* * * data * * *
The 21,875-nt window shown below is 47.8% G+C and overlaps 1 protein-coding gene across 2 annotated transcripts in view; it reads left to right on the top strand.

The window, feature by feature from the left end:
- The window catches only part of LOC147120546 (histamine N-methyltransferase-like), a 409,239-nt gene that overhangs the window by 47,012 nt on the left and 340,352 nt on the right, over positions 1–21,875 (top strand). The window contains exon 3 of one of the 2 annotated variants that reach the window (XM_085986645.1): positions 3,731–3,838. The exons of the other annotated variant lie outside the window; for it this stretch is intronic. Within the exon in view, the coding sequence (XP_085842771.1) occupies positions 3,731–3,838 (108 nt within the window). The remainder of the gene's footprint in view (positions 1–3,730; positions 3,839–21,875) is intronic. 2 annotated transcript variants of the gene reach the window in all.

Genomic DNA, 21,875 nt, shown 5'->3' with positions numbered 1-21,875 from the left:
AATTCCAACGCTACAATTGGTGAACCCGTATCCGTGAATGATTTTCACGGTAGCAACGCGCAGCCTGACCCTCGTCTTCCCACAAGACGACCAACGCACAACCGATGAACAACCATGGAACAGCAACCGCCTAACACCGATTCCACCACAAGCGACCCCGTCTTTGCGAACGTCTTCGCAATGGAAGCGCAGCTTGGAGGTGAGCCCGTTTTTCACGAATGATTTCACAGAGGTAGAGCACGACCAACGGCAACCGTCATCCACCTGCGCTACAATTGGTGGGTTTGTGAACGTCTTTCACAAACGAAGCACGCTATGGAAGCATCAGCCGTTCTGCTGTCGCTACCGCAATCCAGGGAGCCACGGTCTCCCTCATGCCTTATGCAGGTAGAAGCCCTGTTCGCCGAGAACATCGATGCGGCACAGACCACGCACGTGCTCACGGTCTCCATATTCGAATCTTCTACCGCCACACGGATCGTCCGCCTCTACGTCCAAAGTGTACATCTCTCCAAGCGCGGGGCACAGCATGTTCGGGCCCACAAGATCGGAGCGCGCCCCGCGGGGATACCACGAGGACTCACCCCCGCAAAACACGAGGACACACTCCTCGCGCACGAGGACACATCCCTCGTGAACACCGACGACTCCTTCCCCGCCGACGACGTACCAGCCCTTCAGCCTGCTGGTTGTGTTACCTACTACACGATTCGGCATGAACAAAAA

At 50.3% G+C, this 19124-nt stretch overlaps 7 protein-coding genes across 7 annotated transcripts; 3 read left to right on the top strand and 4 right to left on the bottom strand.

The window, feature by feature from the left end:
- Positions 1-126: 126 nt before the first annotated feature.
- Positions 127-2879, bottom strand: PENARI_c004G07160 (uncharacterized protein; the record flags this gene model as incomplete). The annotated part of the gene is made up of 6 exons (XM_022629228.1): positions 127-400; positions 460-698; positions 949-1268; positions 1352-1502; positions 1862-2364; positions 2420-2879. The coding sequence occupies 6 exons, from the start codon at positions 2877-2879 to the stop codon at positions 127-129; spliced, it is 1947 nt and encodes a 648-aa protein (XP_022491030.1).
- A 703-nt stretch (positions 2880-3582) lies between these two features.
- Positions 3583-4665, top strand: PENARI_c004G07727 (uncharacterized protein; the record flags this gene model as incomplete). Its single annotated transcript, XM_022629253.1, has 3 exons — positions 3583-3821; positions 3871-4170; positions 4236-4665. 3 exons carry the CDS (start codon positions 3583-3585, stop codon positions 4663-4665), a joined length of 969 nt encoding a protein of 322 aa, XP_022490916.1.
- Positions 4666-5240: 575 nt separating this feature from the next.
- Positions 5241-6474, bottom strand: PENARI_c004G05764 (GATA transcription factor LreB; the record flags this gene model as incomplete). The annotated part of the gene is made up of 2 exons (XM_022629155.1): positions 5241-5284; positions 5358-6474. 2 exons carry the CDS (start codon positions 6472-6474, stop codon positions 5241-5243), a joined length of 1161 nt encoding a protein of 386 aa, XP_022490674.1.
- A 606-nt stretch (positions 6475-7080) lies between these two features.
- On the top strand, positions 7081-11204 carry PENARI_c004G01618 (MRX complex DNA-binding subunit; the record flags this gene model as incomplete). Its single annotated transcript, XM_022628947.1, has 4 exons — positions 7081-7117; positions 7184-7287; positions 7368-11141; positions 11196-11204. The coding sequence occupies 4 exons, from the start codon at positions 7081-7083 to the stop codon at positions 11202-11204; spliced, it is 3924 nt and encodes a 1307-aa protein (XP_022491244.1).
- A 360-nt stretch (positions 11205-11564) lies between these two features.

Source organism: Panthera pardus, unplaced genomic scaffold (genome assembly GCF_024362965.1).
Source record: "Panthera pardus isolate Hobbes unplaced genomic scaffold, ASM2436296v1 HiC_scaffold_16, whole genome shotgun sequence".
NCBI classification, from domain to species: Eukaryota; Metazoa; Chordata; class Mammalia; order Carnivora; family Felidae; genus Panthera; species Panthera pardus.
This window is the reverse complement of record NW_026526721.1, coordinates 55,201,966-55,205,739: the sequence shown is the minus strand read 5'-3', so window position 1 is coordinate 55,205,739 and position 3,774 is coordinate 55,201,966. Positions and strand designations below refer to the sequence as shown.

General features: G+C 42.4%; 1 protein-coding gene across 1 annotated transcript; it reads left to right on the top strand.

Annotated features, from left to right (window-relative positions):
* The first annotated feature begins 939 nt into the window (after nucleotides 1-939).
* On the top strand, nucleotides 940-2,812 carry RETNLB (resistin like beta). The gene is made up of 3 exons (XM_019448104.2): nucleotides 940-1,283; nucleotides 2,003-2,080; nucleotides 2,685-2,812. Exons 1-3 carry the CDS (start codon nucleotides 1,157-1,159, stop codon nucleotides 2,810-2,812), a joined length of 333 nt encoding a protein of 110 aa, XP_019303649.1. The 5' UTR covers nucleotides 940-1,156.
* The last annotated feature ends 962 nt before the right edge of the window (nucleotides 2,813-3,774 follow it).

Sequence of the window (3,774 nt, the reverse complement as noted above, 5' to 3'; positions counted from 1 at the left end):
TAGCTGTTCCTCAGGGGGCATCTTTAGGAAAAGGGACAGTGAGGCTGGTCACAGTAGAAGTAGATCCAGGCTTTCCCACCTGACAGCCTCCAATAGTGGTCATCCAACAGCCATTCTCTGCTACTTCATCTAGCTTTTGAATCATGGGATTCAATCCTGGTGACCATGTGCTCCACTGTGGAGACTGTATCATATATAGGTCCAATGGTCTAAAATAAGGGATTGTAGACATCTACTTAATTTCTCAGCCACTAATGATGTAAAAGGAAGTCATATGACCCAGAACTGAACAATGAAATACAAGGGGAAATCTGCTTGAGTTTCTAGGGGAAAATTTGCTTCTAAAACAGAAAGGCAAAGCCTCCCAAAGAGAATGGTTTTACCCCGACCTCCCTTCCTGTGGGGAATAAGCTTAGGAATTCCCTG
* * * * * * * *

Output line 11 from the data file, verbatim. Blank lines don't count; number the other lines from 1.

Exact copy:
- Positions 3583-4665, top strand: PENARI_c004G07727 (uncharacterized protein; the record flags this gene model as incomplete). Its single annotated transcript, XM_022629253.1, has 3 exons — positions 3583-3821; positions 3871-4170; positions 4236-4665. 3 exons carry the CDS (start codon positions 3583-3585, stop codon positions 4663-4665), a joined length of 969 nt encoding a protein of 322 aa, XP_022490916.1.